• 83 Metascore
    • 80 J. Hoberman
    At once monumental and ghostly.
    • 75 Metascore
    • 80 J. Hoberman
    Terror's Advocate is largely a mix of talking heads and archival footage, but as Vergés's connections to Swiss neo-Nazis and Congo secessionists are explored, the movie becomes a fantastic international thriller.
    • 76 Metascore
    • 80 J. Hoberman
    As archetypal as its title, Ridley Scott's would-be epic aspires to enshrine Harlem dope king Frank Lucas in Hollywood heaven, heir to Scarface and the Godfather. Or, as suggested by the Mark Jacobson article on Lucas that inspired the movie, a real-life Superfly.
    • 83 Metascore
    • 80 J. Hoberman
    No Greek tragedy, this Hollywood Sweeney is a FUN creepy-crawly. If nothing else, Burton has learned that the successfully gruesome is its own reward.
    • 85 Metascore
    • 80 J. Hoberman
    Spare yet tactile, a mysterious mixture of lightness and gravity, Alexander Sokurov's Alexandra is founded on contradiction. Musing on war in general and the Russian occupation of Chechnya in particular, this is a movie in which combat is never shown.
    • 84 Metascore
    • 80 J. Hoberman
    In the course of this clanging, spectral memoir, all of the artist's previous movies--from his underground mock epic "Tales from the Gimli Hospital" through his faux–Soviet silent "The Heart of the World" to his period spectacular "The Saddest Music in the World"--come to mind.
    • 78 Metascore
    • 80 J. Hoberman
    Impressionistic and lyrical, as well as somber and gripping, The Betrayal conveys a ceaseless flow. It's as if the filmmaker has opened a window onto a parallel world traveling beside our own.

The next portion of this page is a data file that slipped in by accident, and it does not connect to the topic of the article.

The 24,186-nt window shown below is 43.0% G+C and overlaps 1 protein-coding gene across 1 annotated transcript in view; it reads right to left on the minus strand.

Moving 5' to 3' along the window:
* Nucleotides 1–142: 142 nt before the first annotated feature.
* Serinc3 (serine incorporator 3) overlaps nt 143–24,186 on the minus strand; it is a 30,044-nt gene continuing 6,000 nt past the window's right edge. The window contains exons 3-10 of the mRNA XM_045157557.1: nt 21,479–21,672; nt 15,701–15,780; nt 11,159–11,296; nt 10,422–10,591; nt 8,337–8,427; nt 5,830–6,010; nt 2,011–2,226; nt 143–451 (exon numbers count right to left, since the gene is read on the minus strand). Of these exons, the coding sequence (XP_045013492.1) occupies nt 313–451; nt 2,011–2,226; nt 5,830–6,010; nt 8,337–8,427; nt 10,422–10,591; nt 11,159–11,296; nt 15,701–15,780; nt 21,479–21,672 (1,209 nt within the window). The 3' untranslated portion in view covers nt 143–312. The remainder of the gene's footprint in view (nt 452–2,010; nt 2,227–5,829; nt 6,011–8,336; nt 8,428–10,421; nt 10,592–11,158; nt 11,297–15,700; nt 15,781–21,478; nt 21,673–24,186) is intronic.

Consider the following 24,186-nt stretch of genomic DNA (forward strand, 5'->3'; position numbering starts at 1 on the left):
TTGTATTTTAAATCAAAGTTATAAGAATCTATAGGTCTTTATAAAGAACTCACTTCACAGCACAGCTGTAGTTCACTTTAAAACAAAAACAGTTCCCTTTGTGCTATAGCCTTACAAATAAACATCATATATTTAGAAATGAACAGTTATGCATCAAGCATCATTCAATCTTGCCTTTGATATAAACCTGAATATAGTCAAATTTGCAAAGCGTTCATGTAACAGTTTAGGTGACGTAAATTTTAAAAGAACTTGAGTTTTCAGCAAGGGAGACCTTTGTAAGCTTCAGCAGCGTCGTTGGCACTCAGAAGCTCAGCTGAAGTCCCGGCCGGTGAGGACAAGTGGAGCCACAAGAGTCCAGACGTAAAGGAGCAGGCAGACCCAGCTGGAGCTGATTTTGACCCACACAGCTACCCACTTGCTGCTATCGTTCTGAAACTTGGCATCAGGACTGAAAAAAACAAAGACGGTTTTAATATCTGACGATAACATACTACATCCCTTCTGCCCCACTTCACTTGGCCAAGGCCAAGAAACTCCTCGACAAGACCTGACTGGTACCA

• 84 Metascore
    • 80 J. Hoberman
    Milk is so immediate that it's impossible to separate the movie's moment from this one.
    • 80 Metascore
    • 80 J. Hoberman
    Frost/Nixon's main attraction is neither its topicality nor its historical value, but Langella's re-creation of his Tony-winning performance.
    • 67 Metascore
    • 80 J. Hoberman
    Rudo y Cursi is as fatalistic as any film noir, but it's played for cartoonish screwball comedy. At once smooth and frantic, filled with cozy clutter and vulgar jive, the movie subsumes its moralizing in frat-house entertainment.
    • 71 Metascore
    • 80 J. Hoberman
    Mainly, Fix the World is about the beauty of the riff. The Yes Men are funniest when addressing a straight audience, making outlandish claims in favor of the free market and the benefits of unregulated catastrophe--the Black Plague gave us capitalism!
    • 63 Metascore
    • 80 J. Hoberman
    A master of smash-mash montage and choreographed chaos, Greengrass is the best action director working today, adroit at producing the sense of everyone converging and everything happening simultaneously.
    • 76 Metascore
    • 80 J. Hoberman
    Greenberg is a movie of throwaway one-liners and evocatively nondescript locations. The style is observational, the drama is understated, and, when the time comes, it knocks you out with the subtlest of badda-booms.
    • 78 Metascore
    • 80 J. Hoberman
    Absorbing documentary portrait.
    • 75 Metascore
    • 80 J. Hoberman
    An action film at once baroque and austere, hypnotic and opaque.
    • 72 Metascore
    • 80 J. Hoberman
    The daring of the conception is matched only by the brilliance of the execution.
    • 74 Metascore
    • 80 J. Hoberman
    A movie of long, expressive silences, Divine Intervention articulates things that have never been articulated, at least on the screen.